Transferable skills are abilities you learn and use in one career that you can apply to other jobs. Many skills can be useful in every industry, such as communication. Here are skills you may develop while working in retail that may transfer to other careers:
Communication skills enable you to share ideas with others. Listening, writing and speaking are all communications skills that you use working in retail but can transfer to any other job. In a new job you may communicate in different ways, for example, you may not interact directly with customers but may communicate with your team.
Related: What are communication skills?
Problem-solving is the ability to identify an issue and brainstorm ways to correct it. In retail, you may gain ample experience resolving issues for customers and other associates. This means you have practice in developing and implementing solutions. You can demonstrate this skill on your CV by listing it in the skills section. In your cover letter, you can provide an example of a problem you were able to resolve.
Multi-tasking is the ability to focus on and perform separate tasks at the same time. This is a valuable skill to transfer to a career in any industry. Multi-tasking demonstrates the ability to handle more responsibility, which employers may seek. In retail, you multitask by assisting customers while stocking shelves, cleaning and performing other daily duties.
Leadership skills are abilities you use to guide and manage others. Working in retail helps you develop leadership skills through managing a team, overseeing a department during your shift or helping customers shop. Employers seek great leaders to be part of their teams because often those with these skills can handle responsibility and are good influences on others. If you lead a team or manage a shift while working in retail, include this on your CV.
Working in retail helps you develop great collaboration skills, which are abilities to work well with others. In retail, you often work on a team of several associates and you collaborate to manage the store floor during your shift and balance duties so that you can assist customers while also maintaining a clean and functional store. Many job roles require collaboration, so you can transfer your retail experience to your new job.
Possible jobs to pursue after retail
There are many careers and entry-level positions you can get after working in retail with your transferable skills. Here are a few examples of careers to consider:
1. Administrative assistant
National average salary: £20,182 per year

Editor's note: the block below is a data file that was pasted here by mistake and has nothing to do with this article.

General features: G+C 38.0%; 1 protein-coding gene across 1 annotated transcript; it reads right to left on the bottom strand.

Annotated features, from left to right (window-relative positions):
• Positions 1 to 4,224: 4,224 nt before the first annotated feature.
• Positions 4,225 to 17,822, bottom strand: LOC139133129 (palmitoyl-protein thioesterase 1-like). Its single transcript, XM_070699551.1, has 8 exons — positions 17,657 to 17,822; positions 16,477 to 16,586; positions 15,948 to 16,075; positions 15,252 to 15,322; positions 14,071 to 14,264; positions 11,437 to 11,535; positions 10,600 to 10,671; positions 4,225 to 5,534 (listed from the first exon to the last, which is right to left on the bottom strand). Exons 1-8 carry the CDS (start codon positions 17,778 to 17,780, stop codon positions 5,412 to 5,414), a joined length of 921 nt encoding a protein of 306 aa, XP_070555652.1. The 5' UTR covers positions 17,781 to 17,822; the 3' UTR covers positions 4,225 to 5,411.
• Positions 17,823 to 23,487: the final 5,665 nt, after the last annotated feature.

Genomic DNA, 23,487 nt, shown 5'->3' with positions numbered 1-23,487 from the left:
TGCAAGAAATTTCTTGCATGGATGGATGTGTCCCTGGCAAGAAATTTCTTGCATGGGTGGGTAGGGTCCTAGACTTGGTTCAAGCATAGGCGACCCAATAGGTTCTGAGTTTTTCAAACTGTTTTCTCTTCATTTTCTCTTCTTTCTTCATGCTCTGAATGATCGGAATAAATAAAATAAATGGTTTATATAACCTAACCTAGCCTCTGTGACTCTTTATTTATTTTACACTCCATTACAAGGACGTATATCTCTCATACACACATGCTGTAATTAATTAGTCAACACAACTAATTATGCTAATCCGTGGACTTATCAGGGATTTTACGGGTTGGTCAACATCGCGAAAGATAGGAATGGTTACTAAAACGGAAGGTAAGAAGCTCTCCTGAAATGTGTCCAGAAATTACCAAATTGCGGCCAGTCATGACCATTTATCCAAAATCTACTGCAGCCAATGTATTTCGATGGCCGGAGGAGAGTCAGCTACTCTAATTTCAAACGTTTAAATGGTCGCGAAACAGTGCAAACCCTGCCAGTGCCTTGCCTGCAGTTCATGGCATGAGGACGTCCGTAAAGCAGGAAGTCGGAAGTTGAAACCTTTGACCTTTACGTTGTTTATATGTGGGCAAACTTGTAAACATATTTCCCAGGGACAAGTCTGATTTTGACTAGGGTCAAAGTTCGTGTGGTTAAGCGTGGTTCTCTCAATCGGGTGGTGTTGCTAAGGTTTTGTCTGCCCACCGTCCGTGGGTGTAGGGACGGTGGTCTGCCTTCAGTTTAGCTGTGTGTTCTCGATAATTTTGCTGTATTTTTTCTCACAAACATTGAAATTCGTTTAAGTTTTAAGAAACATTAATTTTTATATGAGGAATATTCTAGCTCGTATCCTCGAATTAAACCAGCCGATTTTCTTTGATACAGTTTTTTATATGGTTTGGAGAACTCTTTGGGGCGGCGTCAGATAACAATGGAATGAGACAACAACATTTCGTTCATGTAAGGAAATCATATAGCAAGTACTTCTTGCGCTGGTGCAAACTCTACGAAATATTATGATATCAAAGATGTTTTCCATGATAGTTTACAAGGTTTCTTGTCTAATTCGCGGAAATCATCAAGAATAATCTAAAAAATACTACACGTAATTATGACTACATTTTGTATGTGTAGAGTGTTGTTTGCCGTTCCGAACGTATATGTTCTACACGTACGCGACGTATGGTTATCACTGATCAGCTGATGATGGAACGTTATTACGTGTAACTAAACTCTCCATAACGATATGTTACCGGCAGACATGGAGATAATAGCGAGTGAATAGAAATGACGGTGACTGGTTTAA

Primary duties: Administrative assistants support their office colleagues with organisation and communication tasks. They schedule appointments and meetings and take notes during meetings. Administrative assistants also create and maintain filing systems to keep schedules and reports organised.
2. Customer service representative
National average salary: £21,258 per year
Primary duties: Customer service representatives assist customers with orders and answer any questions. They also are product experts and can provide detailed information about a company's products and services. They also resolve issues including refunds and defective products.
3. Data entry clerk
National average salary: £25,554 per year
Primary duties: A data entry clerk records information into databases and helps make data more accessible. They may create spreadsheets or organise information and update spreadsheets when necessary. Data entry clerks also create reports and presentations to share data in a readable format.
National average salary: £25,944 per year
Primary duties: A banker helps customers manage their financial accounts. They perform security checks to ensure money is not counterfeit and that a customer's money is secure. Bankers can also provide financial advice about checking and savings accounts, investments and loans.
5. Sales representative
National average salary: £27,477 per year
Primary duties: A sales representative sells a product or service on behalf of a company. They develop and maintain customer relationships and contact them about new offers. A sales representative also learns about target audiences to make their sales journey more successful.
Salary figures reflect data listed on the quoted websites at the time of writing. Salaries may vary depending on the hiring organisation and a candidate's experience, academic background and location.